Women’s wheelchair basketball loses two of three over weekend



By Josh Birnbaum

The Illinois women’s wheelchair basketball team had another tough weekend, facing the University of Edinboro Fighting Scots twice and losing both times. In between, they played a Pittsburgh-based women’s club team, the Steel City Starz, who they handily defeated, 54-4.

The first half of their first game of the weekend at Edinboro was not pretty. Plagued by turnovers from bad passing, the Illini women only scored 11 points.

“The women came out and started the game, and it looked like their minds were someplace else,” head coach Mike Frogley said.

But Illinois played the Fighting Scots evenly in the second half, with the teams scoring 20 points each. Edinboro held on to its lead, though, winning 48-31.

The Illini shot 39.5 percent for the game, while Edinboro shot 32.8 percent from the field.

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The second game for the women was less of a challenge, which allowed Frogley to give some minutes to some of his less-seasoned players.

“Frogley really wanted the (underclassmen) to work on ball-handling and shooting,” said Amanda McGrory, who was the top scorer with 12 points in the game, “which is good because against the men’s teams, I am not really strong enough or big enough or fast enough to put myself in those positions.”

Reflecting on why this game was so easy for the women, Frogley noted that the Steel City Starz don’t practice nearly as much as the Illini and are still a developing team.

The Illini completely dominated the court, keeping the Starz to 3.13 percent shooting, giving Illinois an easy win.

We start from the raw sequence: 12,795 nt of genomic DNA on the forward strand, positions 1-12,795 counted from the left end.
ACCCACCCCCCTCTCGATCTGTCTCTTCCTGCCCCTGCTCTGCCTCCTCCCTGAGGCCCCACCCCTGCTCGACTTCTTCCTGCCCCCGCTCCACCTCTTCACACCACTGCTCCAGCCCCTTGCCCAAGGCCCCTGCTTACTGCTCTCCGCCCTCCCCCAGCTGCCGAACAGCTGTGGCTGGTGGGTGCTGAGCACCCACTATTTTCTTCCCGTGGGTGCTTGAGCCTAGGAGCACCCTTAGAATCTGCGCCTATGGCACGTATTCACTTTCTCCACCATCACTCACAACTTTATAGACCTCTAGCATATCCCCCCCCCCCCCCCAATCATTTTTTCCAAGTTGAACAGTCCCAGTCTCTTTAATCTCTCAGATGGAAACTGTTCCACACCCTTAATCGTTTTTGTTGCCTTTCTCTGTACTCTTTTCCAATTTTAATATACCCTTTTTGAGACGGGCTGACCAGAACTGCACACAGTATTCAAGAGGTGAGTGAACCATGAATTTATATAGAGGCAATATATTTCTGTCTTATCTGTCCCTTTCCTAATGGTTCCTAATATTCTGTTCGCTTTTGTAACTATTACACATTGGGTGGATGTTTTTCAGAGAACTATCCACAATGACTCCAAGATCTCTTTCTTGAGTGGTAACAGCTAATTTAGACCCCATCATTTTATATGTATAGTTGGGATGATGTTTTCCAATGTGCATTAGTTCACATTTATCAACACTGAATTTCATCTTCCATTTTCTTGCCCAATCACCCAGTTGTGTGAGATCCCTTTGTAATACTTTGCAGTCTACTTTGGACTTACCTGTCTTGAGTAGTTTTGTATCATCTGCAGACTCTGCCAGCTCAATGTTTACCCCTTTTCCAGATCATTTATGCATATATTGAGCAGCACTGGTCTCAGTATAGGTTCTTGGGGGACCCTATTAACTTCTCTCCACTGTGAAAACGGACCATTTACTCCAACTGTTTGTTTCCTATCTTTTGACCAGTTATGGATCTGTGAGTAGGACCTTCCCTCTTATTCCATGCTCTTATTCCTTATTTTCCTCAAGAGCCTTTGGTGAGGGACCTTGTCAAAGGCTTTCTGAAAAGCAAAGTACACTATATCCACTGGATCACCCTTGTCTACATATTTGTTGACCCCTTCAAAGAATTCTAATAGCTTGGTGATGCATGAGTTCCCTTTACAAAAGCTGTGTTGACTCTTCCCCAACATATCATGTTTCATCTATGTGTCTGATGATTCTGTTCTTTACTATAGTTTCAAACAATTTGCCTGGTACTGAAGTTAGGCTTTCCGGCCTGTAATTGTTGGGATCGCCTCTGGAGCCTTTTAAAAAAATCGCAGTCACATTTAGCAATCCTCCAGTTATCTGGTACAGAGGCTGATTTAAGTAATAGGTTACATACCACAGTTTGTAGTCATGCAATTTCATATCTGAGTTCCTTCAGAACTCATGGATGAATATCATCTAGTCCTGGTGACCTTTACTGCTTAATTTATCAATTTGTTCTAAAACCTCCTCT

The women’s final game, against the Edinboro men’s team, was again a challenge. But the Illini played good defense in the first half, making the Fighting Scots pull out the full-court press, a tactic not typically used by men’s teams against women’s teams.

As a result, Edinboro scored only 22 points in the first half.

Nevertheless, the Illini defense broke down later in the game, allowing Edinboro to improve to 61.5 percent shooting in the second half from its 27.3 percent in the first half. Edinboro came away with the win, 54-27.

After seeing the second half, Frogley said to his team, “We have to toughen up on defense, holy mackerel.”

Regardless, he was pleased overall.

“I loved that the Edinboro men’s team pressed us,” Frogley said. “But in the second half … we stop communicating, and we forget how many things we did right.”

Sarah Castle, who contributed six points and five rebounds, said the men play at the same level against women as they do against other men.

“We’re learning that there’s no break for us in these kinds of games,” she said.

Amanda McGrory feels that playing men’s teams will give them a large advantage over the other women’s teams they will see at Nationals in two weeks.

“I don’t think there are any women’s teams out there who could play with the men like this,” McGrory said.